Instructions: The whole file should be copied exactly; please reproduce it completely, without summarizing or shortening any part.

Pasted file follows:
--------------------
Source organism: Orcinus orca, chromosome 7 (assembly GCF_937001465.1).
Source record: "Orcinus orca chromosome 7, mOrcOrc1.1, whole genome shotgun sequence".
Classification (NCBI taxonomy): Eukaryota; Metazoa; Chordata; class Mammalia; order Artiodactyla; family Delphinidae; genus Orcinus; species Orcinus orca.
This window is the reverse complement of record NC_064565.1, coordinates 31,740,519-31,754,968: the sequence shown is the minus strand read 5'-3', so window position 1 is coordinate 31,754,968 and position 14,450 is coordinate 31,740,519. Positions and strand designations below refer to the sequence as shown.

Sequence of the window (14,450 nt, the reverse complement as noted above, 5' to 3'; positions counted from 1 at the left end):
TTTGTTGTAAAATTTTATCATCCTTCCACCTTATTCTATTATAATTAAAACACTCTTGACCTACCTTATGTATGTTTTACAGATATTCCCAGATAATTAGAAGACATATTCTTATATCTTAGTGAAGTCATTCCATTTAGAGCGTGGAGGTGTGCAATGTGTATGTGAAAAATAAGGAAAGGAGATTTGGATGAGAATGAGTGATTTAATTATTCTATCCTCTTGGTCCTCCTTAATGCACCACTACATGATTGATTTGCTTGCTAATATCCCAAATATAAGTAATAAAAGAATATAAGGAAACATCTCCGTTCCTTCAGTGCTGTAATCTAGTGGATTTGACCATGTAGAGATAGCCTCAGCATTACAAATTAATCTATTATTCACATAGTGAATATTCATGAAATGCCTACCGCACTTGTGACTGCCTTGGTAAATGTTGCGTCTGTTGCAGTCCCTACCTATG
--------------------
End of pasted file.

Source organism: Orcinus orca, chromosome 7 (assembly GCF_937001465.1).
Source record: "Orcinus orca chromosome 7, mOrcOrc1.1, whole genome shotgun sequence".
Classification (NCBI taxonomy): Eukaryota; Metazoa; Chordata; class Mammalia; order Artiodactyla; family Delphinidae; genus Orcinus; species Orcinus orca.
This window is the reverse complement of record NC_064565.1, coordinates 31,740,519-31,754,968: the sequence shown is the minus strand read 5'-3', so window position 1 is coordinate 31,754,968 and position 14,450 is coordinate 31,740,519. Positions and strand designations below refer to the sequence as shown.

Sequence of the window (14,450 nt, the reverse complement as noted above, 5' to 3'; positions counted from 1 at the left end):
TTTGTTGTAAAATTTTATCATCCTTCCACCTTATTCTATTATAATTAAAACACTCTTGACCTACCTTATGTATGTTTTACAGATATTCCCAGATAATTAGAAGACATATTCTTATATCTTAGTGAAGTCATTCCATTTAGAGCGTGGAGGTGTGCAATGTGTATGTGAAAAATAAGGAAAGGAGATTTGGATGAGAATGAGTGATTTAATTATTCTATCCTCTTGGTCCTCCTTAATGCACCACTACATGATTGATTTGCTTGCTAATATCCCAAATATAAGTAATAAAAGAATATAAGGAAACATCTCCGTTCCTTCAGTGCTGTAATCTAGTGGATTTGACCATGTAGAGATAGCCTCAGCATTACAAATTAATCTATTATTCACATAGTGAATATTCATGAAATGCCTACCGCACTTGTGACTGCCTTGGTAAATGTTGCGTCTGTTGCAGTCCCTACCTATG